You should develop a sense of how you can add value to the school. If the school has a significant sports program, and you’re a fanatic supporter of Arsenal, perhaps you could assistant coach one of the soccer teams. If the school has a notable Model UN club, and you were involved in Model UN at one point in your life, be ready to talk about how your experience will shape the experience of the Model UN students you will advise. Know yourself, know your school, and figure out what makes you the best candidate for the job.
Even though you're the interviewee, you should be using campus visits to make sure you can see yourself at that school. On finalist visits, make sure that the questions you prepare serve multiple purposes. These questions should show that you’ve done your research, but they should also functionally help you determine your interest in the job. A great tip is to write down some of the more challenging questions you want to ask so that you’re ready to ask them tactfully while also making sure the answers will help you gather whatever information you need to make a decision if you are offered a job.
What tips can you offer a candidate presenting a demo lesson on a school visit?
There are three keys to a great demo lesson: get the students engaged, teach a topic that you believe in—something that gets you excited, and connect your lesson to what students are already learning. The purpose of the demo lesson is to see how you interact with students—the school already believes you know the material if they’ve invited you on a campus visit. This is not the time for a 30–minute lecture. Work with students in the class and try to get them speaking with both with you and with each other. Use the demo as an opportunity to begin building long-term relationships with students like you would if you accepted a job at the school.
Choosing a lesson plan or topic that excites you helps you to better demonstrate the types of lessons and conversations that get you excited about teaching. This will give the school a better window into who you are and how you would fit into their community.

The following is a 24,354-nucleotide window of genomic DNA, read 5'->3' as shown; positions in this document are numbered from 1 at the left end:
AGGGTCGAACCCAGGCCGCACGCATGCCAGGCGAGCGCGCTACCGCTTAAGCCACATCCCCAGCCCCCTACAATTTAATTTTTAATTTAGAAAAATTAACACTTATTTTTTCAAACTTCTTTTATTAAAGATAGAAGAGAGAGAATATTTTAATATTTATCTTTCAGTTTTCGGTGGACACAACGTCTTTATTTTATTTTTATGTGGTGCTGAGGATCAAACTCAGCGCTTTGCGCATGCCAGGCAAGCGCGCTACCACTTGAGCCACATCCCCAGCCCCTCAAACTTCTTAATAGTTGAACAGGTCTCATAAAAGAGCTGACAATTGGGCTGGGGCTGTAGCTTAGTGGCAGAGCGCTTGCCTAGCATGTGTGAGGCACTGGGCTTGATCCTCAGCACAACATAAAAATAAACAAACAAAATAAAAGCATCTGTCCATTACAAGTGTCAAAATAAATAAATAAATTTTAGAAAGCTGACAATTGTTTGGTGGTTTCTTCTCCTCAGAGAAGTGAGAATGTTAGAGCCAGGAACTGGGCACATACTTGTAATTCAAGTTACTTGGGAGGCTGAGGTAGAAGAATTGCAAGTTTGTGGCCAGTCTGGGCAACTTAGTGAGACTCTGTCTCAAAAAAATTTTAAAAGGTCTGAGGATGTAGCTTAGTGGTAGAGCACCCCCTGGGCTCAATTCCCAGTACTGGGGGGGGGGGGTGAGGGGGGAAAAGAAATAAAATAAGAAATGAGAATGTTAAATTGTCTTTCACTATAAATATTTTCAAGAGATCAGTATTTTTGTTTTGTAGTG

Finally, we suggest touching base with the teacher whose class you are teaching prior to your visit. Run the lesson plan or topic by them to see how it might connect to the material they’re engaging in every day. Remember that for the teacher whose class you’re in, you’re not just a French or Spanish language teaching candidate. You’re also a guest speaker enriching their class, and you can add a lot of value if you make connections between what you’re teaching and what the class is studying.
Any other trends or specifics related to foreign language teaching jobs that job seekers should know about?
Every year, some of our language candidates conduct their searches from outside the U.S. For those candidates, it is even more important to be accessible to schools given the challenges of interviewing across time zones and managing the logistics of a finalist campus visit. When a school is coordinating a virtual interview, the most successful candidates offer a wide range of available dates and times and are on-time for the phone call or Skype conversation. Similarly, the most successful overseas candidates respond to emails quickly (this is true for all candidates, but especially crucial for those overseas). Also, while not necessary, attending one of our Hiring Conferences can make an impact in the success of a job search for overseas candidates.
If you're looking for a foreign language teaching job or thinking about your next move, apply now to work with CS&A. It's our mission to find you a job you love at a school where you'll thrive. Our services are always free to job seekers. Learn more about foreign language teaching jobs here.
In addition to foreign languages, we fill roles in all other primary and secondary subject areas, as well as administrative and leadership roles, at K-12 private, independent schools worldwide.